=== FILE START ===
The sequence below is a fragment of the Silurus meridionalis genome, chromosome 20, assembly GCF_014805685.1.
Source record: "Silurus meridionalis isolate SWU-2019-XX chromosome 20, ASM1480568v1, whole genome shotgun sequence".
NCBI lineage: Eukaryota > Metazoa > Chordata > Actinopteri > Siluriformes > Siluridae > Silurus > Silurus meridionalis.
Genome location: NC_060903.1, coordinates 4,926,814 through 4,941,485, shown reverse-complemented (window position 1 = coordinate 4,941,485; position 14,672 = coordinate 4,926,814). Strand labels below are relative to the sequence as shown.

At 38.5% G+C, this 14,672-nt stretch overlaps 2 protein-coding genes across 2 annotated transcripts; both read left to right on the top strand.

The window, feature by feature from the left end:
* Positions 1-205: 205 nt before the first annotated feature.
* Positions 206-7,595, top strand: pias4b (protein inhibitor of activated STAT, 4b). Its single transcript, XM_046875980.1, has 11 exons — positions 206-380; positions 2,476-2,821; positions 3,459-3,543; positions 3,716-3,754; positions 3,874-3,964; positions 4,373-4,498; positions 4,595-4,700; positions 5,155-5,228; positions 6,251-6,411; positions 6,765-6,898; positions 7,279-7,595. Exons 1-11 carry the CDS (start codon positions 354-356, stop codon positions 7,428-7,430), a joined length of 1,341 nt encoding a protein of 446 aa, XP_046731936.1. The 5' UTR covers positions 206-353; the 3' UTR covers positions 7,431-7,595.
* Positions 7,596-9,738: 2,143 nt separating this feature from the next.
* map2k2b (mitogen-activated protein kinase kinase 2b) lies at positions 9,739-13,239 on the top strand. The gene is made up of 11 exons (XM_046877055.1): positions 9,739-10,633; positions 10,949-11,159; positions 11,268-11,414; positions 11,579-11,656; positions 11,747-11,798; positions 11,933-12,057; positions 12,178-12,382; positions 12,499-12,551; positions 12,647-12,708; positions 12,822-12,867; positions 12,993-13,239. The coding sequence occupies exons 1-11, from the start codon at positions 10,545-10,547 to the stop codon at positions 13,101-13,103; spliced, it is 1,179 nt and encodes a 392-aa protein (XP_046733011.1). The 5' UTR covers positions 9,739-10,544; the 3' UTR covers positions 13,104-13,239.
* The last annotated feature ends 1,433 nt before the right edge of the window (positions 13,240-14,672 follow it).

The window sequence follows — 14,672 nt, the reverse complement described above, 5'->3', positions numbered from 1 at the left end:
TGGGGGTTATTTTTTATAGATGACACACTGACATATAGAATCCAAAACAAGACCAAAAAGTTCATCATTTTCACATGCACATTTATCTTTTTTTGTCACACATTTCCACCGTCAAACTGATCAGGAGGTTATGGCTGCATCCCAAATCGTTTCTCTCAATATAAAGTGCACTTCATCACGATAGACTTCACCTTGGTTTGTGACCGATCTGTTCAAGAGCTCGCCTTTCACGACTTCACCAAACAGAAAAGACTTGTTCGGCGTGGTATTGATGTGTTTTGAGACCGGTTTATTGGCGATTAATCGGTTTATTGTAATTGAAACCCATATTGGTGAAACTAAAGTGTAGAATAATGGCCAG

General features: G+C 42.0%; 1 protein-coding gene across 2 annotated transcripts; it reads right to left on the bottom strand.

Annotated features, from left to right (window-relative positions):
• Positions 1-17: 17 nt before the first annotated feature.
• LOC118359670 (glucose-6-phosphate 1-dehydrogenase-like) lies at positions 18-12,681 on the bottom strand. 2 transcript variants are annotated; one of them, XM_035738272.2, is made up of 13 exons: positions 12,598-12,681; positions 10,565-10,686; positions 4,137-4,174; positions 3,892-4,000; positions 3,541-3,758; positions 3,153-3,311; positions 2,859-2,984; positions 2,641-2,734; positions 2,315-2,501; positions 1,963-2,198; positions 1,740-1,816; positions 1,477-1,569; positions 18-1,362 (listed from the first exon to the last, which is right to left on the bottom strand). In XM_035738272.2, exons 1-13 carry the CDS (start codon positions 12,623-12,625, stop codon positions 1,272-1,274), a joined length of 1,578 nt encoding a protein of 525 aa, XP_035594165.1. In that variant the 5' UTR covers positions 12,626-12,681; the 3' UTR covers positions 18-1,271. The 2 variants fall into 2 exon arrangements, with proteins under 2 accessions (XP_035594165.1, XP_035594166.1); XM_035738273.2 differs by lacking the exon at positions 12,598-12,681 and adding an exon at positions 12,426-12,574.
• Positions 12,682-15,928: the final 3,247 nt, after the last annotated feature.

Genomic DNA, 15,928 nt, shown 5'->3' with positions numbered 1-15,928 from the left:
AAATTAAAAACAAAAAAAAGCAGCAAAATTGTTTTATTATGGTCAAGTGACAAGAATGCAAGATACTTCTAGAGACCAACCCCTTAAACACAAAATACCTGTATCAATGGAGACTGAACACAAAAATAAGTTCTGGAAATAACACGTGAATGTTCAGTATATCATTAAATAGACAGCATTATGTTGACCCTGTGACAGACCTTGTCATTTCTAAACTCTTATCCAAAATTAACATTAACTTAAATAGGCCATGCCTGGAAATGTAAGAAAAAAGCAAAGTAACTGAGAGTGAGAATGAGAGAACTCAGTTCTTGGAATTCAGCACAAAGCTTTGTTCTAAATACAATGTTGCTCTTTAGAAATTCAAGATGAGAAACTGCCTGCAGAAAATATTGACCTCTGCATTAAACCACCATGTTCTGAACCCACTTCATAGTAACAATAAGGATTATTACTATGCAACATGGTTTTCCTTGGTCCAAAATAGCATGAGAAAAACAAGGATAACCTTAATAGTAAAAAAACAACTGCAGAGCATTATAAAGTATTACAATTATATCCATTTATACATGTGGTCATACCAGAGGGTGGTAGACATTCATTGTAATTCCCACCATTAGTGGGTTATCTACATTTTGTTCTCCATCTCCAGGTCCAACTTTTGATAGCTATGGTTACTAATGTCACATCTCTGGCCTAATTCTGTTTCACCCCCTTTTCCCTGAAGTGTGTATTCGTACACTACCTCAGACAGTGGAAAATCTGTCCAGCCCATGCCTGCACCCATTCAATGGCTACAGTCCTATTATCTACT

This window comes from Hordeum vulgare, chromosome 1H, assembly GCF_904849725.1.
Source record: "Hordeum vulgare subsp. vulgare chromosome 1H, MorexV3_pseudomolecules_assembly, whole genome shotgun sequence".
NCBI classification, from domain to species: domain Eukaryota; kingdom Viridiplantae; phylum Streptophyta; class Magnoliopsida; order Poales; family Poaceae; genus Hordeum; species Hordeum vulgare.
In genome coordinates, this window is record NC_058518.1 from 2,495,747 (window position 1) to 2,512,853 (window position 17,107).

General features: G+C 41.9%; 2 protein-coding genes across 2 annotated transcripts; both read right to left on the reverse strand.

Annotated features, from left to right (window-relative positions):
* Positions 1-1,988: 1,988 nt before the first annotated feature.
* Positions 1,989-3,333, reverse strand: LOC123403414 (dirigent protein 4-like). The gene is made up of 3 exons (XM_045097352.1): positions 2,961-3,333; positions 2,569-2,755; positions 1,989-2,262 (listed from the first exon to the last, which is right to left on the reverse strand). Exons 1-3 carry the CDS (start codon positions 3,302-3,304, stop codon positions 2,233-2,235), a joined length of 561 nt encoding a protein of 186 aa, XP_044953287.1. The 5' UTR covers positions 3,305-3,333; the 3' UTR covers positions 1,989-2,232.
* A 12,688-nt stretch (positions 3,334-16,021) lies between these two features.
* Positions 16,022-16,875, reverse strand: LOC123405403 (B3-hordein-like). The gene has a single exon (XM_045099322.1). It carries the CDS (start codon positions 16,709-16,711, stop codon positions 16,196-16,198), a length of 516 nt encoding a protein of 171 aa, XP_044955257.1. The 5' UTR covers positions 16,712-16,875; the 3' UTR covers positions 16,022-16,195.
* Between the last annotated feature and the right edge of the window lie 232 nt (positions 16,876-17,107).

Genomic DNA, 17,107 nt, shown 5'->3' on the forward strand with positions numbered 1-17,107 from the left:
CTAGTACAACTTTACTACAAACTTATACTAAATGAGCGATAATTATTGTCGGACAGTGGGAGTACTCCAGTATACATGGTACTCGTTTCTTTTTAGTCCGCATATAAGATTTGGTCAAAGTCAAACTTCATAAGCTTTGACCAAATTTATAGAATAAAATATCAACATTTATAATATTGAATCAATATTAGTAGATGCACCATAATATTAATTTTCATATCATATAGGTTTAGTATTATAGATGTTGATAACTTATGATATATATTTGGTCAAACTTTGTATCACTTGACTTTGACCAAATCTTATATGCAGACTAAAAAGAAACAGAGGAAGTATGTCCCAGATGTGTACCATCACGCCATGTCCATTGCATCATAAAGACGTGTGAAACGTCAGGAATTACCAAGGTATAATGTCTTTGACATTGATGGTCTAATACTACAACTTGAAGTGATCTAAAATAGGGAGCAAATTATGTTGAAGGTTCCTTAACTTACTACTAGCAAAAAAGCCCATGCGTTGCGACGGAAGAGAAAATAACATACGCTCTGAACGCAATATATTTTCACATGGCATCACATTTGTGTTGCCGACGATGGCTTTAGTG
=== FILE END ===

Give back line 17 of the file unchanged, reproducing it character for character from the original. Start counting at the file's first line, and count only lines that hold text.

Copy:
• LOC118359670 (glucose-6-phosphate 1-dehydrogenase-like) lies at positions 18-12,681 on the bottom strand. 2 transcript variants are annotated; one of them, XM_035738272.2, is made up of 13 exons: positions 12,598-12,681; positions 10,565-10,686; positions 4,137-4,174; positions 3,892-4,000; positions 3,541-3,758; positions 3,153-3,311; positions 2,859-2,984; positions 2,641-2,734; positions 2,315-2,501; positions 1,963-2,198; positions 1,740-1,816; positions 1,477-1,569; positions 18-1,362 (listed from the first exon to the last, which is right to left on the bottom strand). In XM_035738272.2, exons 1-13 carry the CDS (start codon positions 12,623-12,625, stop codon positions 1,272-1,274), a joined length of 1,578 nt encoding a protein of 525 aa, XP_035594165.1. In that variant the 5' UTR covers positions 12,626-12,681; the 3' UTR covers positions 18-1,271. The 2 variants fall into 2 exon arrangements, with proteins under 2 accessions (XP_035594165.1, XP_035594166.1); XM_035738273.2 differs by lacking the exon at positions 12,598-12,681 and adding an exon at positions 12,426-12,574.